The mesmerizing lost art of darning knit fabric.

For most of human history, people had to make their own clothing by hand, and sewing skills were subsequently passed down from generation to generation. Because clothing was so time-consuming and labor-intensive to make, people also had to know how to repair clothing items that got torn or damaged in some way.

The invention of sewing and knitting machines changed the way we acquire clothing, and the skills people used to possess have largely gone by the wayside. If we get a hole in a sock nowadays, we toss it and replace it. Most of us have no idea how to darn a sock or fix a hole in any knit fabric. It's far easier for us to replace than to repair.

But there are still some among us who do have the skills to repair clothing in a way that makes it look like the rip, tear or hole never happened, and to watch them do it is mesmerizing.

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Pop Culture

Artist uses AI to create ultra realistic portraits of celebrities who left us too soon

What would certain icons look like if nothing had happened to them?

Mercury would be 76 today.

Some icons have truly left this world too early. It’s a tragedy when anyone doesn’t make it to see old age, but when it happens to a well-known public figure, it’s like a bit of their art and legacy dies with them. What might Freddie Mercury have created if he were granted the gift of long life? Bruce Lee? Princess Diana?

Their futures might be mere musings of our imagination, but thanks to a lot of creativity (and a little tech) we can now get a glimpse into what these celebrities might have looked like when they were older.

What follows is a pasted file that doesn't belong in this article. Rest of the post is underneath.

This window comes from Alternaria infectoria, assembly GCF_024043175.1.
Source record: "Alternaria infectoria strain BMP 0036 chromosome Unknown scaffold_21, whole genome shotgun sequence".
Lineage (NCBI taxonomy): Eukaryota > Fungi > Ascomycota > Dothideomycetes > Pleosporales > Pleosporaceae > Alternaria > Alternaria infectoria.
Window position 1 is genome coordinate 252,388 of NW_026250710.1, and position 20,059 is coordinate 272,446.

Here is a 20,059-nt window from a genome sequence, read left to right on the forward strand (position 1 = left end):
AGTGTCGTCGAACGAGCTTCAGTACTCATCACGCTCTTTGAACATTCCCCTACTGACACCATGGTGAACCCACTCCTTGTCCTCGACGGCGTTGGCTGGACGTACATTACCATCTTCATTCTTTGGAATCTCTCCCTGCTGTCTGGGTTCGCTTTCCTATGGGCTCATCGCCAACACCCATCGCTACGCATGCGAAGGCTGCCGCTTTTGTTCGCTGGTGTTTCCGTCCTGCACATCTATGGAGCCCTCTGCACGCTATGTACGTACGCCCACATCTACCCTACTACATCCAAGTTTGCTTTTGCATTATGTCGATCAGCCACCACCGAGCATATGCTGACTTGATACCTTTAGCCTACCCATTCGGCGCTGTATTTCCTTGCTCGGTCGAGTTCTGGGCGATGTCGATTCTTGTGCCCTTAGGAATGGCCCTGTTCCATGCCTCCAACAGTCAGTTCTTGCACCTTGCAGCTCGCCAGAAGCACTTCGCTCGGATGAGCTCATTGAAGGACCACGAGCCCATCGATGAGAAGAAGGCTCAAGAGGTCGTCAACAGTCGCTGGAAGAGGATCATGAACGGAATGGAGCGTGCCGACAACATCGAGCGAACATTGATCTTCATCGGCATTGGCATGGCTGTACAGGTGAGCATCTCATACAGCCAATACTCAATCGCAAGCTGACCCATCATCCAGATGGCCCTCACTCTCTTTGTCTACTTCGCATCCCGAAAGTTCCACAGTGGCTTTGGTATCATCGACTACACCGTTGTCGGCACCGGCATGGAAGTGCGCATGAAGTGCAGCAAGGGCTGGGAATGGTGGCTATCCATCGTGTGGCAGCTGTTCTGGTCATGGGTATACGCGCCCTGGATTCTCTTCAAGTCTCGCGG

Alper Yesiltas, an Istanbul-based lawyer and photographer, created a photography series titled “As If Nothing Happened,” which features eerily realistic portraits of long gone celebrities in their golden years. To make the images as real looking as possible, Yesiltas incorporated various photo editing programs such as Adobe Lightroom and VSCO, as well as the AI photo-enhancing software Remini.

“The hardest part of the creative process for me is making the image feel ‘real’ to me,” Yesiltas wrote about his passion project. “The moment I like the most is when I think the image in front of me looks as if it was taken by a photographer.”

Yesiltas’ meticulousness paid off, because the results are uncanny.

Along with each photo, Yesiltas writes a bittersweet message “wishing” how things might have gone differently … as if nothing happened.